Plainly someone with such a wound, particularly a more severe form, would not naturally be interested in a contemplative spirituality as this would seem too unconventional. The whole thing of meditation teachers, meditation and groups of meditators too alien and uncontrollable. Something more establishment might be more attractive. However if we do become interested in the practice of meditation we will bring to it those values and aptitudes that govern other areas of our life – discipline, application, consistency, concentration, attention to detail, the desire to do it properly and get it right. We may also be interested in the intellectual side and academic study may satisfy our pedantic, perfectionist and obsessional inclinations. However while this is all good for establishing the habit of meditation and for developing a good cognitive understanding it does not include qualities such as kindness and compassion, the ability to be self forgiving and humorous. These warm emotional elements are necessary to keep our practice fluid and not too focused on achieving outcomes. They leave space for the practice to develop itself by accepting it just as we find it. In fact the issue of acceptance is central, it we are to practice mindfulness this will include a kindly acceptance of the parts of ourself our obsessive-compulsive wound wants most to eliminate. The need to repress these will have to be released and impulses no longer felt as the enemy but the natural precursor to action. Because of this our meditation will be in danger of becoming a tool of the ‘over-seer’ who wants to keep things under control or, to use another psychoanalytic term, colonised by the ‘super ego’ that has an idea of how our meditation should and ought to be. Setting tyrannical goals that persecute us if we do not match up to them. As with other wounds where keeping control over emotions is central there will be a tendency in the practice of mindfulness for the witness to be too far back so that what is happening is the maintenance of a subtle dissociation.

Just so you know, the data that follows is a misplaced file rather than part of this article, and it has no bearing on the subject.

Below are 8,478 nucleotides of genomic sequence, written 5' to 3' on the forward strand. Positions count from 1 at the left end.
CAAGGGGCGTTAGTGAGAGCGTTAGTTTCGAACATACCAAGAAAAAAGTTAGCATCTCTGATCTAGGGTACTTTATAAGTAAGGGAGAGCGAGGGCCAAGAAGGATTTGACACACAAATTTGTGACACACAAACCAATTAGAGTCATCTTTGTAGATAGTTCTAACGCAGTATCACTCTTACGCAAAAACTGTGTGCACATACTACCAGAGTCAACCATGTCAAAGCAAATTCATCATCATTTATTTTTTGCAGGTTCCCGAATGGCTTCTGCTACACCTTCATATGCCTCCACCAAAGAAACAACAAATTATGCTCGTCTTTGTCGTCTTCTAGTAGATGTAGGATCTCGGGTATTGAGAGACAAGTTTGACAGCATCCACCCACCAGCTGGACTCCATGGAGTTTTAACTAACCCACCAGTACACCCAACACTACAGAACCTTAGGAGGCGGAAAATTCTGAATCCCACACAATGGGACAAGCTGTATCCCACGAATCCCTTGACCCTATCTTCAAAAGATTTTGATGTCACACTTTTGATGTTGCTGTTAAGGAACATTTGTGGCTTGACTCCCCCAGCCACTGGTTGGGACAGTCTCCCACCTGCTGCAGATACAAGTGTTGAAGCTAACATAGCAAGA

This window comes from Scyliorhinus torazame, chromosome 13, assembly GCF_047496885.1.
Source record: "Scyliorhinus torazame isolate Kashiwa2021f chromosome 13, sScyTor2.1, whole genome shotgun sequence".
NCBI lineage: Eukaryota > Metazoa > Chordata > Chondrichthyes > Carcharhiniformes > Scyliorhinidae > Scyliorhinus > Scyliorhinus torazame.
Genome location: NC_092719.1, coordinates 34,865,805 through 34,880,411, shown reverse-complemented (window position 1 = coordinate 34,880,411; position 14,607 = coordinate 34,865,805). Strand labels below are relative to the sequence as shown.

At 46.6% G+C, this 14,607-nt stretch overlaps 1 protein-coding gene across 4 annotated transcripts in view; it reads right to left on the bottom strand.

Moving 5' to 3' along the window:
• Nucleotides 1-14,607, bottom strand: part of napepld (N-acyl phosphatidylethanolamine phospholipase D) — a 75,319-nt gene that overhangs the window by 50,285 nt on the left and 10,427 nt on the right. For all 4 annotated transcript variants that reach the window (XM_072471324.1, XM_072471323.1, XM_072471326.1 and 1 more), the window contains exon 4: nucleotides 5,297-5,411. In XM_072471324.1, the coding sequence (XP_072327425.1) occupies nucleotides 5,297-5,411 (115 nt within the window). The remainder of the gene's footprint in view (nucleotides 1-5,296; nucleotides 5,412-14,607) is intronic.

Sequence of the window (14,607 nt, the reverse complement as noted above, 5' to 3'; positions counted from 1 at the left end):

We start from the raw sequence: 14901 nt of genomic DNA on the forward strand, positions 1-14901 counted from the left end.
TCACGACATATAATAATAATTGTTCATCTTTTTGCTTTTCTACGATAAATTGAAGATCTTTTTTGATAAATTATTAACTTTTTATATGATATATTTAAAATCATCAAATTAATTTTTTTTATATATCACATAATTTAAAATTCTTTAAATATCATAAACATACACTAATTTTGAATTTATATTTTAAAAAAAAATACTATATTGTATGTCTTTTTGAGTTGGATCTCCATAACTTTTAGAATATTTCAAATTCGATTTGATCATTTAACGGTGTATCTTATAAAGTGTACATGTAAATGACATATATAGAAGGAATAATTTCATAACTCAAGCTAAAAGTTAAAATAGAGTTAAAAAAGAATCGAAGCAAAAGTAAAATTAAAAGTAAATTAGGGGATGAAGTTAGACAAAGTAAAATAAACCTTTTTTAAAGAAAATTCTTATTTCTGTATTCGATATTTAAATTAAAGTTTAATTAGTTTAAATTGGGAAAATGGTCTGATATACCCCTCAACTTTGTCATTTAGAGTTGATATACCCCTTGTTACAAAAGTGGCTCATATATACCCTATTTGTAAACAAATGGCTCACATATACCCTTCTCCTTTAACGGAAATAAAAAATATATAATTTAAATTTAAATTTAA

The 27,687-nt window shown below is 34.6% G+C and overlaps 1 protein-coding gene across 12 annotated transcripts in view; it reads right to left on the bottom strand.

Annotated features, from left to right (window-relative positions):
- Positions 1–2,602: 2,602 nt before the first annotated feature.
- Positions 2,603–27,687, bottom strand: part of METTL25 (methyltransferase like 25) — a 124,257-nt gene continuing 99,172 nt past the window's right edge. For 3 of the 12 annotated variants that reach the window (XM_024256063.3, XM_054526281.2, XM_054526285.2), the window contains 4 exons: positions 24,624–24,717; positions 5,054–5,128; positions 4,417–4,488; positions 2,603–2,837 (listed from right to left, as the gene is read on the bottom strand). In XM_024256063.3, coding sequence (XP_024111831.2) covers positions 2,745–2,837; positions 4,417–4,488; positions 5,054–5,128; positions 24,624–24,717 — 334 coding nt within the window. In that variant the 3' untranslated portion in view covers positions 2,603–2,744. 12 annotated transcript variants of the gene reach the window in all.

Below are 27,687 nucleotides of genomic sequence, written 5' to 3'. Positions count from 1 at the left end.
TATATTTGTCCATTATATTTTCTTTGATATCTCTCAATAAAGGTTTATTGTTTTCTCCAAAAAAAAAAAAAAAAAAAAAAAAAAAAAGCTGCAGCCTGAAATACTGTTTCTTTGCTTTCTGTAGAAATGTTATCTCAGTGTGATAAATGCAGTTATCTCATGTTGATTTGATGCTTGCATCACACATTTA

For the sake of greater accuracy there are a number of caveats that need to be added. First, as already mentioned, an earlier wound will affect later development. For example a baby who has poorly attached to her mother will in all likely hood suffer low self-esteem for the reasons set out above. Thus when she comes to the oedipal stage of her development she will be carrying the feeling of maternal absence into her relationship with her father, and if he is only a little absent, be much more inclined to experience him as not there for her. She has already experienced abandonment and so is likely to experience this again as she perceives new experiences through the lens of what has gone before. In this way each of us is really more of a compound of wounds, none of us fit just one of these characterlogical pictures alone. Second, we are not all wounded to the same degree and that the expression of our wound increases and decreases when we are in situations that especially mobilise its defences. For example under favourable, non-threatening circumstances those of us with only a mild character style level of wounding, will not be significantly affected. While those who carry a greater wounding will manage well enough within their established defences – albeit paying the cost of the defence through the limitations it imposes. However should the situation change and become more threatening, depending on the nature of this threat, anxiety levels will rise and the defences will become more apparent as they manifest or redouble their efforts. Becoming either more withdrawn, more collapsed or helpful, more embedded, more grandiose, more enduring, more emotional or more controlled. And again what will threaten one wound will not threaten all. What we find threatening when having an obsessive-compulsive wound is all perfectly easy for someone else with a histrionic wound.